The flower looks pretty fragile now, close to its natural appearance.
First flowers in spring show up. With much support from my colleagues I’m able to do some fusion images. We all would like to have another calendar.
Preparing the lightbox, the X-ray machines, my camera and picking out the data is a bunch of hassle.
My personal favorite is the blue cornflower. It looks like a print of an old botanic book:
The next day I turned my attention to our white and blue Aquilegias. No chance to process the raw data yesterday. Eventually, there was a chance today, after quite a bit of tedious work at my desk:
Fusion imaging is a method full of surprise. My red calla lilies revealed an effect I had forgotten completely. There must be a gradient in every X-ray exposure.
Preparing a fusion image composition with my 6 red calla lilies I found a troublesome gradient in the X-ray.
The cause for the gradient is a weakening of X-ray radiation at its origin in the X-ray tube. A closer look at the phenomenon can be found in my FAQ. This effect of variable recording of photons phycisists call „anode heel effect“.
As part of my creative process I rotated the composition shown above by 180 degrees and exposed it a second time with the same parameters. Note that post-production as well was done equally for both X-ray exposures !
It has been a long time since I thought about the basic properties of X-Ray tubes in graduate school. But I stumbled over an effect the other day that reminded me of one of these properties while using my new digital x-ray system. When I looked at this x-ray capture of six calla lilies, it was immediately clear that the system had operated in a way I had not entirely expected.
The background of the calla lily x-ray shows a gradient of deep black values at the top of the image ranging to intermediate gray values at the bottom. This was surprising.
At first I suspected a problem caused by the sensor. But after a little reflection, I realized this was not the case. It was not a bug, it was a feature !
Darker values in an X-ray film exhibit higher intensities of X-ray photons. Lower gray values mean lower intensities. Reading a bit more thoroughly about properties of X-rays and their production, the reason for the phenomenon became apparent to me. As the image of calla lilies shown above demonstrates, the distribution of X-rays emerging of a X-ray tube is not homogenous.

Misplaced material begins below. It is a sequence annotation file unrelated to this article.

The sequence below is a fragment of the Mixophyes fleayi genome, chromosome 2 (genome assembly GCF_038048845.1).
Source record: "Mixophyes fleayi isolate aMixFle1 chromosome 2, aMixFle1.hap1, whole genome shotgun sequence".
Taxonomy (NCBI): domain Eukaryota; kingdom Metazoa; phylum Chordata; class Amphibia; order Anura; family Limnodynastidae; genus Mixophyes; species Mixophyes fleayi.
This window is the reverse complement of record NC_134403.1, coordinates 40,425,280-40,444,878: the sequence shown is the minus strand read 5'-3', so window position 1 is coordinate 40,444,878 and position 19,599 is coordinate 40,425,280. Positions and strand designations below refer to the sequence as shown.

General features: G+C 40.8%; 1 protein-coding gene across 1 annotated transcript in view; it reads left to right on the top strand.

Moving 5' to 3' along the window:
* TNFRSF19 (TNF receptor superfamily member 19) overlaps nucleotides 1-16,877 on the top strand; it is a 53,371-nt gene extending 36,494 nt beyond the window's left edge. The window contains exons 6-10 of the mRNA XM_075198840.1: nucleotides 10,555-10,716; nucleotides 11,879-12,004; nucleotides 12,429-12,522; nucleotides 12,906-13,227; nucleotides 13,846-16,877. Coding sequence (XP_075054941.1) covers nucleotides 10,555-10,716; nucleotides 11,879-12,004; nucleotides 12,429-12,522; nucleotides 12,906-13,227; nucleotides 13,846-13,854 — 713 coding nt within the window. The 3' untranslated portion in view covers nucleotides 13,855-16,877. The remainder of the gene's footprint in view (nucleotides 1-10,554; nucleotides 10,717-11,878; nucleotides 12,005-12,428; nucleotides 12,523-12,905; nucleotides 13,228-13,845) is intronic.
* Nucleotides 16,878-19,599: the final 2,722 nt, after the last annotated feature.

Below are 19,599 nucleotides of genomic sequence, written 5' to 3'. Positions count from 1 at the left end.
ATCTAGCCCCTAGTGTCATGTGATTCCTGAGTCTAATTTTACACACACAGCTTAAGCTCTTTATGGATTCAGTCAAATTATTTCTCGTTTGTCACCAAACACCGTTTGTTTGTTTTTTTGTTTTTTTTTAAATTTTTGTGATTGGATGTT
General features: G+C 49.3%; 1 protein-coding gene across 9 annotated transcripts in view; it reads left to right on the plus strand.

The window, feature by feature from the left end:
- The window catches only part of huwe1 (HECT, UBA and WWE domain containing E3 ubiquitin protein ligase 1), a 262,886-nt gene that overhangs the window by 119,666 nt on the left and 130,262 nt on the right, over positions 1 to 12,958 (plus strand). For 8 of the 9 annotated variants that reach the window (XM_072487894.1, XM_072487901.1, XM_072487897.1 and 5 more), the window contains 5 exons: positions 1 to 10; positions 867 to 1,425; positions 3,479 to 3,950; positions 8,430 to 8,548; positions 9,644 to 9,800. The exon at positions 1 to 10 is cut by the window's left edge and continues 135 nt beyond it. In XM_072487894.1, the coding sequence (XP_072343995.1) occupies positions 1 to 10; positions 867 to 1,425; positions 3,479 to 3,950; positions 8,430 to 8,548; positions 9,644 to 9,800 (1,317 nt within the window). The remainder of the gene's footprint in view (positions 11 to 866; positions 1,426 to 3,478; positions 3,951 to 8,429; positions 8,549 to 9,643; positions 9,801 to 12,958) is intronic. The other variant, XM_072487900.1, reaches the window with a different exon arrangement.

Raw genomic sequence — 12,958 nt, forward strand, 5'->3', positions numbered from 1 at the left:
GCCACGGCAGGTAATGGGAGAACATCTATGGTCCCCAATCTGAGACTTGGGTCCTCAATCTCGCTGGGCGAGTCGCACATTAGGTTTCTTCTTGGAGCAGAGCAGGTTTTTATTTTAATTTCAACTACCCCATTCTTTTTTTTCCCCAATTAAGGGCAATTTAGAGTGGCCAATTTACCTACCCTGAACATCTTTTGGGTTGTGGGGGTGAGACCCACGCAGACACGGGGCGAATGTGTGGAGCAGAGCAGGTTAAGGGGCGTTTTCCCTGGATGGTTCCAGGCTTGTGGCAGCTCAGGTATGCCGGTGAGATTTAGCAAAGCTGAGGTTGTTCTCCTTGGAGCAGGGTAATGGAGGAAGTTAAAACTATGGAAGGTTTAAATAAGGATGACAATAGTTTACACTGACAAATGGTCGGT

X-rays are produced by accelerating electrons towards the anode of an X-ray tube. The anode is made of metal in the shape of a plate. The applied electric voltage to the anode is positive and the negative charged electrons fly therefore straight into the anode. A magnification of this process is shown on the following plan:
The path of the electrons is about 6 – 8 cm long. About 1% of the braking energy in return is transformed into X-rays. 99% is heat production in the anode. The most common construction type of X-ray tubes in the medical diagnostic field is therefore constructed with a very rapid spinning anode to expel the heat.
The focal point on an anode is not a mathematical point. It is more like a circle (an even close model is an ellipse with a diameter of about 4 -5 mm). After electrons have entered the anode material and are slowed down, X-ray radiation leaves the edge of the plate. As the anode has an edge formed as an inclined plane, some X-ray photons can move freely, others have to pass a little more through the material of the anode. The longer the path of the photons through the anode is, the weaker the radiation’s intensity and the less is the sensor black. This effect of variable recording of photons by the anode plate is called „anode heel effect“. You can find more information on this topic in a Wikipedia article.
The described gradient on an X-ray exposure can be used creatively. Before looking at these creative possibilities, note that it is easy to use post-production tools such as Photoshop to compensate for the gradient. Medical diagnostic digital X-ray systems are already using something similar to compensate for the gradient.
Using the gradient that is generated creatively means taking control of the process. For example, by rotating the composition shown above by 180 degrees and exposing it a second time you get soft contrast in the calla lily blossoms and a “hard” contrast in the rendition of the stalks (see image below). For comparison, in the medical field an appropriate exposure would use the higher X-ray photon intensity at the bottom for structures that are more dense on one side only (for example, the heel of the foot). Note that acquisition (x-ray exposure) and post-production were done equally for both X-ray exposures !
Any rotational position can be thought of to integrate this effect in an image. The only limitation is the X-ray lighting area.